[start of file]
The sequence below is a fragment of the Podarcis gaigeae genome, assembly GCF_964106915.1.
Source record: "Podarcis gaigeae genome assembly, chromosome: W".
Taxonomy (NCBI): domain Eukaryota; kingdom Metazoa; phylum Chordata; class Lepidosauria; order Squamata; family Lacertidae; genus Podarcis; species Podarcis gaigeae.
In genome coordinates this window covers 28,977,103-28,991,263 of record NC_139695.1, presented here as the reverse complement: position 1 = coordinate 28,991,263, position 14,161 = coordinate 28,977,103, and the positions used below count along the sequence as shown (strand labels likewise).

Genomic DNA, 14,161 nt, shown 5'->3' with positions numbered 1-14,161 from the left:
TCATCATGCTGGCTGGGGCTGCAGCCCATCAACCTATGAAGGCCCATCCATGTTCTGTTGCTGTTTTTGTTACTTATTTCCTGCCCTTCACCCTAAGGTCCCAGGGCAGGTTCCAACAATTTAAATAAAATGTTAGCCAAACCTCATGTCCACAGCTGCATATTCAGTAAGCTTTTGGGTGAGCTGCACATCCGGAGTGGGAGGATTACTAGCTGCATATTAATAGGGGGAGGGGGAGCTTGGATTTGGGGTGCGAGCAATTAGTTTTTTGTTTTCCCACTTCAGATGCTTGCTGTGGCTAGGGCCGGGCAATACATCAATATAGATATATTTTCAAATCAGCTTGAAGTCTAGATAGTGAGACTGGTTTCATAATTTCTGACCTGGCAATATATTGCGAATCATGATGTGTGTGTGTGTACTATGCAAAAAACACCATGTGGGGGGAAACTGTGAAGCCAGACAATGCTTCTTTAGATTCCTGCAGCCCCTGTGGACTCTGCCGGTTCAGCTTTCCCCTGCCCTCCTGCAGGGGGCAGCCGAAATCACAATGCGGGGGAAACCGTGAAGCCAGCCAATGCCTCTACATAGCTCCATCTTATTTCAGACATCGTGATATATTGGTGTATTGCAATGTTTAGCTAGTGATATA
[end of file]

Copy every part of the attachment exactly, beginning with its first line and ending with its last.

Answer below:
The sequence below is a fragment of the Podarcis gaigeae genome, assembly GCF_964106915.1.
Source record: "Podarcis gaigeae genome assembly, chromosome: W".
Taxonomy (NCBI): domain Eukaryota; kingdom Metazoa; phylum Chordata; class Lepidosauria; order Squamata; family Lacertidae; genus Podarcis; species Podarcis gaigeae.
In genome coordinates this window covers 28,977,103-28,991,263 of record NC_139695.1, presented here as the reverse complement: position 1 = coordinate 28,991,263, position 14,161 = coordinate 28,977,103, and the positions used below count along the sequence as shown (strand labels likewise).

Genomic DNA, 14,161 nt, shown 5'->3' with positions numbered 1-14,161 from the left:
TCATCATGCTGGCTGGGGCTGCAGCCCATCAACCTATGAAGGCCCATCCATGTTCTGTTGCTGTTTTTGTTACTTATTTCCTGCCCTTCACCCTAAGGTCCCAGGGCAGGTTCCAACAATTTAAATAAAATGTTAGCCAAACCTCATGTCCACAGCTGCATATTCAGTAAGCTTTTGGGTGAGCTGCACATCCGGAGTGGGAGGATTACTAGCTGCATATTAATAGGGGGAGGGGGAGCTTGGATTTGGGGTGCGAGCAATTAGTTTTTTGTTTTCCCACTTCAGATGCTTGCTGTGGCTAGGGCCGGGCAATACATCAATATAGATATATTTTCAAATCAGCTTGAAGTCTAGATAGTGAGACTGGTTTCATAATTTCTGACCTGGCAATATATTGCGAATCATGATGTGTGTGTGTGTACTATGCAAAAAACACCATGTGGGGGGAAACTGTGAAGCCAGACAATGCTTCTTTAGATTCCTGCAGCCCCTGTGGACTCTGCCGGTTCAGCTTTCCCCTGCCCTCCTGCAGGGGGCAGCCGAAATCACAATGCGGGGGAAACCGTGAAGCCAGCCAATGCCTCTACATAGCTCCATCTTATTTCAGACATCGTGATATATTGGTGTATTGCAATGTTTAGCTAGTGATATA